Ford Motor Co., which plans to cease making the Econoline van later this year, will revive the Ohio factory where the vehicle is made by investing $168 million to move pickup production there from Mexico early in 2015.
Winter’s wrath fell hard on car dealer David Kelleher last month, forcing him to close his Chrysler-Dodge-Jeep store near Philadelphia for five days due to heavy snow and ice. There was an upside, though: Booming sales of all-wheel drive models.
The Ford brand is closing in on Toyota as the favorite of retail auto buyers, a sign of rising popularity of the Fusion mid-size car and Escape sport-utility vehicle, and of growing dismay with the Japanese manufacturer.
The polar vortex that blasted through much of the United States last month made selling cars as difficult as moving the snow mounds that rose up around David Martin’s dealership near New Hampshire’s Mt. Washington.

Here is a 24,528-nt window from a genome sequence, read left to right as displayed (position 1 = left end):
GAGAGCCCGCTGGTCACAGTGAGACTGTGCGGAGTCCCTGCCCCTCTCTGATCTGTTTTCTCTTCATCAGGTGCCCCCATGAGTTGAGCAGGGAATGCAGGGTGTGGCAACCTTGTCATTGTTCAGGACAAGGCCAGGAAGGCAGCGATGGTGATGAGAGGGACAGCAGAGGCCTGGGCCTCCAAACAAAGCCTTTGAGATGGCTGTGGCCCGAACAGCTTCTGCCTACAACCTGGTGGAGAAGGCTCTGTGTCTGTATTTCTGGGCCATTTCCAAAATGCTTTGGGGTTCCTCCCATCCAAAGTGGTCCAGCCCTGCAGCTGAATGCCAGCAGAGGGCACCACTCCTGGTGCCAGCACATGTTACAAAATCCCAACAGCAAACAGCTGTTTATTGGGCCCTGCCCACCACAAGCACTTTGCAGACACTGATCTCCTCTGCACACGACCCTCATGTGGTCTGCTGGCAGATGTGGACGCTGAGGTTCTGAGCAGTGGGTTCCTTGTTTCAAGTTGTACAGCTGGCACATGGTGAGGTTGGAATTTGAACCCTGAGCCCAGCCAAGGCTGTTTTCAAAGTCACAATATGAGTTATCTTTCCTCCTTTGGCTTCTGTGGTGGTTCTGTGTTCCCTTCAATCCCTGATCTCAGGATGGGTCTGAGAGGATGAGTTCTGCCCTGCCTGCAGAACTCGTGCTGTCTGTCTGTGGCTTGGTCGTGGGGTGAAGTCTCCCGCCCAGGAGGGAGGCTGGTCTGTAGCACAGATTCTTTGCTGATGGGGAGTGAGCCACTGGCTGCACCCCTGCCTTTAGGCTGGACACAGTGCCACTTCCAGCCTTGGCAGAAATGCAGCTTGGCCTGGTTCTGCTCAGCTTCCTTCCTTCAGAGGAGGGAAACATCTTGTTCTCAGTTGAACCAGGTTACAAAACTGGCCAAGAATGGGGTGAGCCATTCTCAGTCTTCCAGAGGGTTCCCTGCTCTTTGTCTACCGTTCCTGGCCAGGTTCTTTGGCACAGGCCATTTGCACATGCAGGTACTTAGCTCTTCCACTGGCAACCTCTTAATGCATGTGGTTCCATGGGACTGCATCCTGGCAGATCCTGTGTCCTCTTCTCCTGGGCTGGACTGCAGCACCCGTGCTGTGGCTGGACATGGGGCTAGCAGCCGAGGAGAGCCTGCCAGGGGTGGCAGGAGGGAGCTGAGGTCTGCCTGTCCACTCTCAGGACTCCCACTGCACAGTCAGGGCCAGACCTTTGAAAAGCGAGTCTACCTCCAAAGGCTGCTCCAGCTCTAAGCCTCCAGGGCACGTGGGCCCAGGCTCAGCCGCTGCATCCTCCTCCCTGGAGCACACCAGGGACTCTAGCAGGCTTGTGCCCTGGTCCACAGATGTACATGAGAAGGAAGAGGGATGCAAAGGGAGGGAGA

It wasn’t long after Ericsson AB Chief Executive Officer Hans Vestberg was identified as a contender for the top job at Microsoft Corp. before phones were ringing off the hook at the telecom supplier’s Stockholm offices.
Sales soared by as much as 25 percent at Gordon Stewart’s four Chevrolet stores in 2013, the fourth straight year of rising U.S. auto sales, and he said he’s never had a better lineup from General Motors Co. His best market will come when he no longer has to persuade car buyers to pay up for models such as the shark-nosed Chevy Impala.